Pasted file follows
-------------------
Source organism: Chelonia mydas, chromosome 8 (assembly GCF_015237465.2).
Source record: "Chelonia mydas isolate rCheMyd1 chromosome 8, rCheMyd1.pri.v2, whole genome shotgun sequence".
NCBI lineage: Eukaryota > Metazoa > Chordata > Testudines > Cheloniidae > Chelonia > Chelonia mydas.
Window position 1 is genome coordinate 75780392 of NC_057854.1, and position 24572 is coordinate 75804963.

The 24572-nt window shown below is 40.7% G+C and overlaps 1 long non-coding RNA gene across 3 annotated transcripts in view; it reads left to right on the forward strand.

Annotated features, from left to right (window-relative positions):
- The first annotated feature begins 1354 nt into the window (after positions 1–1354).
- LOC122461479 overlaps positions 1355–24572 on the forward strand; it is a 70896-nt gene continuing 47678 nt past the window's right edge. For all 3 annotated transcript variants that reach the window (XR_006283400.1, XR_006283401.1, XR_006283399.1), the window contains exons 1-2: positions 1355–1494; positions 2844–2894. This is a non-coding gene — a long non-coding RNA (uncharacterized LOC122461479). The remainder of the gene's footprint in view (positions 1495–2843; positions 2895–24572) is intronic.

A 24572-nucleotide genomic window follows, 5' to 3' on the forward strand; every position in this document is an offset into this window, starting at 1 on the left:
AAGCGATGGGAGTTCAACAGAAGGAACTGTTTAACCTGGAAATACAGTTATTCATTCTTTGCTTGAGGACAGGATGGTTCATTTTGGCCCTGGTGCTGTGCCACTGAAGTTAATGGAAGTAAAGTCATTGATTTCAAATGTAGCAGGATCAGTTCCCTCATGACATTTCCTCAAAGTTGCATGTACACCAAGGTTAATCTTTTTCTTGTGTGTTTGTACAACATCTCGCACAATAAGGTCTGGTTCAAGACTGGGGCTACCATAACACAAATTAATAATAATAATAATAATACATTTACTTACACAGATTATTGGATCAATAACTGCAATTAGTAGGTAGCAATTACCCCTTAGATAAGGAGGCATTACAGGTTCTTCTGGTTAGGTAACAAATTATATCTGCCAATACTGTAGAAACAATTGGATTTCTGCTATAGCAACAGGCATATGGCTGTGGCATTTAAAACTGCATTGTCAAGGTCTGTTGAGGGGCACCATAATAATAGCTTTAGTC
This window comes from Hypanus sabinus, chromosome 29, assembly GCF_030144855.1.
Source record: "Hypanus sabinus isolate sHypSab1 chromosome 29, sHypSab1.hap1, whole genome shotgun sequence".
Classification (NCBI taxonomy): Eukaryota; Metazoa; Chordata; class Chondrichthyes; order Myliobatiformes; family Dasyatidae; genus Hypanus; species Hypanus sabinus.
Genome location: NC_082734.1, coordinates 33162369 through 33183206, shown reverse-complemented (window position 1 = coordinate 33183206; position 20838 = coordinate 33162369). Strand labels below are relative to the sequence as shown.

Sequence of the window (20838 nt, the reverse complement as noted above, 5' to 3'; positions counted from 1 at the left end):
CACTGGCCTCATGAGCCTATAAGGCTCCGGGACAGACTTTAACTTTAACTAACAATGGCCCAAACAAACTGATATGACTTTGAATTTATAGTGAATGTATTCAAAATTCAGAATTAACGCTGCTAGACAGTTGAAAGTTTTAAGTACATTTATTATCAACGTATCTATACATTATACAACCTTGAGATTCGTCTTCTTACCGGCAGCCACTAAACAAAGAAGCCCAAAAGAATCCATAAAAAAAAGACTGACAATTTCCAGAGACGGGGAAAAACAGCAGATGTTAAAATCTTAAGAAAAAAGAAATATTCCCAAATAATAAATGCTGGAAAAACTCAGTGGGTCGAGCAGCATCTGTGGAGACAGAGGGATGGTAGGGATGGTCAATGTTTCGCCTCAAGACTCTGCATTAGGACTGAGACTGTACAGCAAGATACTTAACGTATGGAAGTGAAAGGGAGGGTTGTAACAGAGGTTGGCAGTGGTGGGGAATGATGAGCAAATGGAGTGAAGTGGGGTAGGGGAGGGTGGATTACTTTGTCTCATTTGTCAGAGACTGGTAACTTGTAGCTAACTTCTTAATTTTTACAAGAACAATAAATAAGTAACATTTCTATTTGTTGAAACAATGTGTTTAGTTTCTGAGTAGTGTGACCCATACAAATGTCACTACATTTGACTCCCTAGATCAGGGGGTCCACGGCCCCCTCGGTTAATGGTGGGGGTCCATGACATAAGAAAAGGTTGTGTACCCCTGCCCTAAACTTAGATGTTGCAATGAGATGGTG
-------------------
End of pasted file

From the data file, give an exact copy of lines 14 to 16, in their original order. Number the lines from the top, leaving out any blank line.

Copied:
Genome location: NC_082734.1, coordinates 33162369 through 33183206, shown reverse-complemented (window position 1 = coordinate 33183206; position 20838 = coordinate 33162369). Strand labels below are relative to the sequence as shown.

Sequence of the window (20838 nt, the reverse complement as noted above, 5' to 3'; positions counted from 1 at the left end):
CACTGGCCTCATGAGCCTATAAGGCTCCGGGACAGACTTTAACTTTAACTAACAATGGCCCAAACAAACTGATATGACTTTGAATTTATAGTGAATGTATTCAAAATTCAGAATTAACGCTGCTAGACAGTTGAAAGTTTTAAGTACATTTATTATCAACGTATCTATACATTATACAACCTTGAGATTCGTCTTCTTACCGGCAGCCACTAAACAAAGAAGCCCAAAAGAATCCATAAAAAAAAGACTGACAATTTCCAGAGACGGGGAAAAACAGCAGATGTTAAAATCTTAAGAAAAAAGAAATATTCCCAAATAATAAATGCTGGAAAAACTCAGTGGGTCGAGCAGCATCTGTGGAGACAGAGGGATGGTAGGGATGGTCAATGTTTCGCCTCAAGACTCTGCATTAGGACTGAGACTGTACAGCAAGATACTTAACGTATGGAAGTGAAAGGGAGGGTTGTAACAGAGGTTGGCAGTGGTGGGGAATGATGAGCAAATGGAGTGAAGTGGGGTAGGGGAGGGTGGATTACTTTGTCTCATTTGTCAGAGACTGGTAACTTGTAGCTAACTTCTTAATTTTTACAAGAACAATAAATAAGTAACATTTCTATTTGTTGAAACAATGTGTTTAGTTTCTGAGTAGTGTGACCCATACAAATGTCACTACATTTGACTCCCTAGATCAGGGGGTCCACGGCCCCCTCGGTTAATGGTGGGGGTCCATGACATAAGAAAAGGTTGTGTACCCCTGCCCTAAACTTAGATGTTGCAATGAGATGGTG